Tuesday, September 30, 2008

September 22, 2008 Shipping Digest Online

U.S. exports of manufactured goods in July were up 22 percent over July 2007, bringing the total for the first seven months of the year to $669 billion, a 16 percent increase over the same period last year, according to Frank Vargo, vice president for international economic affairs at the National Association of Manufacturers.

Manufactured imports rose 8 percent in July and are up 7 percent for the year. The $933 billion import tab resulted in a $264 billion deficit, 15 percent lower than in the first seven months of 2007.

The surplus with U.S. partners in the North American Free Trade Agreement and other free-trade partners totaled $8.1 billion in the first seven months of the year, for an annual rate of $14 billion, Vargo said.

“Many people have been led to believe we have a terrible trade position with our FTA partners and are unaware that our manufactured goods trade with them is in surplus,” Vargo said. “And that’s a shame, because if they knew, they would join the NAM in asking Congress to pass the remaining FTAs so we could have our exports increase even more. The lesson is clear – free-trade agreements are the solution, not the problem.”

Monday, September 29, 2008

Costa Rica seeks more time – again – on CAFTA
By Gillian Gillers Tico Times Staff ggillers@ticotimes.net

For the second time, Costa Rica is seeking to extend its deadline for entering the Central American Free-Trade Agreement with the United States (CAFTA).

Vice President Laura Chinchilla met with Peter Brennan, the chargé d'affaires at the U.S. Embassy, on Friday to request more time to enter the pact, according to the daily La Nación.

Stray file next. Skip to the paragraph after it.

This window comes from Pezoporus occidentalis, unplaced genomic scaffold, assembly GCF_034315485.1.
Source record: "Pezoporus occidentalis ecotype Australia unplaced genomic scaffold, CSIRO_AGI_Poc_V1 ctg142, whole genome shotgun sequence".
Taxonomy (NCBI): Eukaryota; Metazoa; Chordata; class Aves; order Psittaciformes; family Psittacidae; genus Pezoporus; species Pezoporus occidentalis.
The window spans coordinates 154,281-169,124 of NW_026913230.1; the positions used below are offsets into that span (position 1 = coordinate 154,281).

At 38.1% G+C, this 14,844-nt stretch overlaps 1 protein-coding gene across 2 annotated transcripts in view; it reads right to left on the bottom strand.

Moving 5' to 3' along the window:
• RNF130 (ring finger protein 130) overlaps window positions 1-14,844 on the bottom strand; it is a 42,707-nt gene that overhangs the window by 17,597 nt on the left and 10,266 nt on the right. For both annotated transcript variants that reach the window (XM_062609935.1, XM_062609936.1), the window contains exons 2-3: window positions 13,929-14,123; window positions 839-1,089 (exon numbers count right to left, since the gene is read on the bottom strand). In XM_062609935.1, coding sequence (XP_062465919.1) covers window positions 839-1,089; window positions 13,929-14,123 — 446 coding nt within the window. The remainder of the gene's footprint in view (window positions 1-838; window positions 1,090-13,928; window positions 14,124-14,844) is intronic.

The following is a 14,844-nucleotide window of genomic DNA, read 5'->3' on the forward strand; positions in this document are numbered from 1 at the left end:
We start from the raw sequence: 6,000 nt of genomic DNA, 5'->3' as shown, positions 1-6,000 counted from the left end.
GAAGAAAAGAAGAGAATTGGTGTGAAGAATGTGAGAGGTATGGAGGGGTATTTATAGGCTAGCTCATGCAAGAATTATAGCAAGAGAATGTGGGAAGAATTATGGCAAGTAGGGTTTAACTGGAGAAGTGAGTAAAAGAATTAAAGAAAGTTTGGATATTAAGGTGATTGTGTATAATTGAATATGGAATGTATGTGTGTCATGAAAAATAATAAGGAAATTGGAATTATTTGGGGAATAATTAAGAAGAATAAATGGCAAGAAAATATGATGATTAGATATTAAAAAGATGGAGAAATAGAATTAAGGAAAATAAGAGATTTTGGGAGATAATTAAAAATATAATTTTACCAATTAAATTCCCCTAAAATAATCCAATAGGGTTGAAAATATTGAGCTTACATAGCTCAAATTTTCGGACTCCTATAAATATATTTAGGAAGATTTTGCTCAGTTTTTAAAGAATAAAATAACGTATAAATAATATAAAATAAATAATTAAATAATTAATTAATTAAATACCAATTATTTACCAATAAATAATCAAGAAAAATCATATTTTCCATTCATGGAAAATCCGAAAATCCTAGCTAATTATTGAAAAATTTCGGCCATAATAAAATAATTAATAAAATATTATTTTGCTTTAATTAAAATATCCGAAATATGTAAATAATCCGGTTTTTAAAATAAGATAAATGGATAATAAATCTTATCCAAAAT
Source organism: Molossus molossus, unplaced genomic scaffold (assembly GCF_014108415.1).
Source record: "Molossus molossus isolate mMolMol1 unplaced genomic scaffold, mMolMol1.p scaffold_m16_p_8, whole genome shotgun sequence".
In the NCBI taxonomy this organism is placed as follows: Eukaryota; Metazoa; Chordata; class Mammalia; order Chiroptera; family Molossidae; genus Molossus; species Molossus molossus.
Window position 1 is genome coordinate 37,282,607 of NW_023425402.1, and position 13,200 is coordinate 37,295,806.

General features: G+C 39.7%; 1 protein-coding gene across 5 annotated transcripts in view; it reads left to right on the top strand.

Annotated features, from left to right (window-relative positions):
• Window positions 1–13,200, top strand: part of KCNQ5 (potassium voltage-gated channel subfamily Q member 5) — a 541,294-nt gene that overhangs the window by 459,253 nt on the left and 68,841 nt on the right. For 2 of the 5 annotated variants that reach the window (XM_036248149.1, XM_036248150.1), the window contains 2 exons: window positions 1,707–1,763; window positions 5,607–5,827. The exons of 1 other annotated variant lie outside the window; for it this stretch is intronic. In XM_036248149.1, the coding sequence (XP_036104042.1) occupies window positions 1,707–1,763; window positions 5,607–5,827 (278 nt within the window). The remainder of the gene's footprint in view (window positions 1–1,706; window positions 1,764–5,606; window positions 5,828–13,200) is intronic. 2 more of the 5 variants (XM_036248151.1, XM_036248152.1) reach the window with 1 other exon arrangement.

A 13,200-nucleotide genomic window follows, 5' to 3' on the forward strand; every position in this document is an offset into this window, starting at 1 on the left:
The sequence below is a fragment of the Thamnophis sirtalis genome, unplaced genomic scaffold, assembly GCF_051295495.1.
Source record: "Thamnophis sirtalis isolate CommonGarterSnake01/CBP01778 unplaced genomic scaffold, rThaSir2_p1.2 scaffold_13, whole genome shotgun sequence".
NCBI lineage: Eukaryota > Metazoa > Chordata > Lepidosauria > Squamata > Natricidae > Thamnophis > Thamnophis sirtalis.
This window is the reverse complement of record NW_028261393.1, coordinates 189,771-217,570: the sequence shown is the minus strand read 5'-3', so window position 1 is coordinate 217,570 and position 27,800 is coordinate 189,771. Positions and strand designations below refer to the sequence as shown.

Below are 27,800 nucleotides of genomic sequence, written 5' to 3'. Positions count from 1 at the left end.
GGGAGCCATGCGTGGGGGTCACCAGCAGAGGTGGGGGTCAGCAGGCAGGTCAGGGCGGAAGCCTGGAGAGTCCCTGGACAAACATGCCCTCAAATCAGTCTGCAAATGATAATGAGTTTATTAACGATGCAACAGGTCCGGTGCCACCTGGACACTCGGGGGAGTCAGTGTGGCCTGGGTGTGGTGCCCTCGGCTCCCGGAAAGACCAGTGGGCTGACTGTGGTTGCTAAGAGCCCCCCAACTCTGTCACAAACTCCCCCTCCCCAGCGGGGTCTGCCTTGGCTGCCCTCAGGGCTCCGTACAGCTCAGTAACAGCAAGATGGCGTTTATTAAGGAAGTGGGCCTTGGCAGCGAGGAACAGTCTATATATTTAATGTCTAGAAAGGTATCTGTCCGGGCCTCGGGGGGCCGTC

Chinchilla said the country would miss its Oct. 1 deadline after the Supreme Court on Thursday struck down an intellectual property law designed to put Costa Rica in compliance with CAFTA.
“We are convinced – and this is the message that we want to give Costa Ricans – that we will still be able to enter CAFTA,” Chinchilla said at an Thursday night. She then turned to a soccer metaphor: “In the last few minutes of the game, we have been dealt a yellow card. We don't think it's a red card.”

The Constitutional Chamber of the Supreme Court (Sala IV) found that lawmakers had failed to consult indigenous groups when debating the bill, as required under a 1989 United Nations convention. Lawmakers must now fix their error and pass the bill again.

The proposal was the last of 13 bills required for Costa Rica to enter CAFTA, which was ratified in a national referendum last October. After lawmakers missed a Feb. 29 deadline for passing the bills, Costa Rica's trading partners granted the country a seven-month extension.
Chinchilla said the administration will decide how much more time to request once the Sala IV releases its full ruling. The other CAFTA signers – the United States, Guatemala, El Salvador, Honduras, Nicaragua and the Dominican Republic – have all entered the treaty.

Tuesday, September 09, 2008

Latin America on Target to set more records

We, at Dixie Cullen, have seen a large increase in the volumne of equipment and material coming through our warehouse facility for export packing bound for Latin America.


Rapid economic growth spurs demands for U.S. importsSoaring energy and food prices, the worst housing slump since the Great Depression, a credit crisis, job cuts: It all may be enough to tip the U.S. into recession this year, if we aren’t already there. But the “flu” in the world’s biggest economy is causing little more than the sniffles in Latin America, where growth remains strong and a weak dollar is driving trade between the U.S. and South America.